What species are used for animal experiments?
André Menache (antidote Europe): First of all, it is necessary to know in which cases animal tests are authorized. Regulation, ie animal testing in laboratories, represents between 20 and 25% of experiments, training and education less than 5%, and scientific research (fundamental and applied research) between 50 and 70%.
In France, between 3 and 4 million animals are used per year, so around 25% of this figure refers to animal testing in laboratories. About 85% of the animals are rodents, mainly mice. Non-rodent mammals include pigs (about 12,000 per year), dogs, and monkeys (about 3,000 to 4,000 per species per year).
Why are these species used?
There are two very simple answers. As far as basic and applied research is concerned, which mainly happens in universities and research institutions, it is rodents that are used because it is much cheaper and much more practical. They live for two or three years, so you’ll get your results much faster than if you had to wait for a monkey to become an adult. Also, mice are mammals like humans, they are small, they reproduce easily and they are easy to house, so scientists are happy with that.
Regarding regulations, that is, the exams required by regulations, it is necessary to study the history of medicine a little. We go back to the doctors’ trial in Nuremberg at the end of the Second World War in 1946. It was decided to regulate human experimentation because of what the Nazis had done.
Specifically, it was decided that before moving to humans with clinical trials, the drugs should be tested on two animal species, which must be rodents and non-rodents. The rodent is often the mouse, and the non-rodent the dog or the monkey. The dog for the classic drug, and the monkey, which is the closest animal to humans behind the chimpanzee, for vaccines and drugs that have an effect on the immune system.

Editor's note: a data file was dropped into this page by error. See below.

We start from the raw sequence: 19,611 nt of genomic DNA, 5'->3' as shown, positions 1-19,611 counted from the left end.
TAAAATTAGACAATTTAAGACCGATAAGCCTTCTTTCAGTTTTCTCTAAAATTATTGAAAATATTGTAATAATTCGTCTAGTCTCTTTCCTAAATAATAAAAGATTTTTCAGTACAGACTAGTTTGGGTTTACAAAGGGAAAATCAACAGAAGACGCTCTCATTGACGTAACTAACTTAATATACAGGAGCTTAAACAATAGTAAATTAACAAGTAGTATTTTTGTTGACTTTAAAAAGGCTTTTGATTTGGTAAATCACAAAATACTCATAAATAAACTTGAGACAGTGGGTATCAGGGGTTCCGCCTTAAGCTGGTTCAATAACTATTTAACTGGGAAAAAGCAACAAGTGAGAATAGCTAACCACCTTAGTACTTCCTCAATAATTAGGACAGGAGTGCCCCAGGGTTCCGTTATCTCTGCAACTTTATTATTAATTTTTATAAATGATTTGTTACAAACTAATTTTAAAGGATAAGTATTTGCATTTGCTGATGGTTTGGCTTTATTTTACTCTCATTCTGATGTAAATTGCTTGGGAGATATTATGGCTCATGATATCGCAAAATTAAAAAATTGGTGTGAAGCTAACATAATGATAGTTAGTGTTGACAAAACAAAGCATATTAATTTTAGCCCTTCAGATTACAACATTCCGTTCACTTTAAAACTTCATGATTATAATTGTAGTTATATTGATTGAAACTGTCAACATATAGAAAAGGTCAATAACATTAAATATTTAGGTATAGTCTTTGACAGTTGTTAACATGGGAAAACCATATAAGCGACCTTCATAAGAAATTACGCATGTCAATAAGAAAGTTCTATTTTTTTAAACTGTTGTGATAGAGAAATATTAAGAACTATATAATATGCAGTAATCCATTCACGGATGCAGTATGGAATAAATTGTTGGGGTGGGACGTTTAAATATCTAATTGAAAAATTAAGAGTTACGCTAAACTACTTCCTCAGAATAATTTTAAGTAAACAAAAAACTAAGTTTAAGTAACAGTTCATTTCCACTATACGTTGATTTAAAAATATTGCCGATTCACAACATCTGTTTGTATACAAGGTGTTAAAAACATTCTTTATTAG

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At the time it seemed consistent to test on a rodent and on a larger mammal, and therefore closer to humans, for more control. But we are now in 2022, 76 years later. Science has evolved! However, we are still stuck with that same regulation.
Dogs are mostly beagles. Because ?
The beagle is used because it is a very affectionate and very docile dog. Researchers can do almost anything with it, and the dog will always lick your hand. It is really a betrayal of our best friend… And besides, today I am very pleased that there are huge public demonstrations against its creation and its use in many countries.
What do we do with animals and what happens to them?
There are three levels of suffering recognized by the regulations.
Light procedures: for example, force-feeding beagle dogs with drugs and chemicals. When we want to test a drug, to make sure that the animal has swallowed it, we will put a tube directly into its stomach, without anesthesia or painkillers. If it’s a drug to be taken three times a day, the animal will be force-fed three times a day, and these are usually tests that last up to three months. Even such a docile dog can’t take it anymore.
Moderate procedures: it is, for example, transplanting an organ from one animal to another animal, like transplanting a kidney from a pig to a monkey. It’s not just the operation itself, but also the consequence, where the animal will be kept alive for a few months, which causes a lot of suffering.
Severe procedures: can lead to the death of the animal. It is, for example, an infection of the brain membranes due to meningitis. If the animal is lucky and we see that it is almost dead, during the opening hours of the team, it will be euthanized. But if it’s night or weekend, bad luck, he’ll agonize and die alone…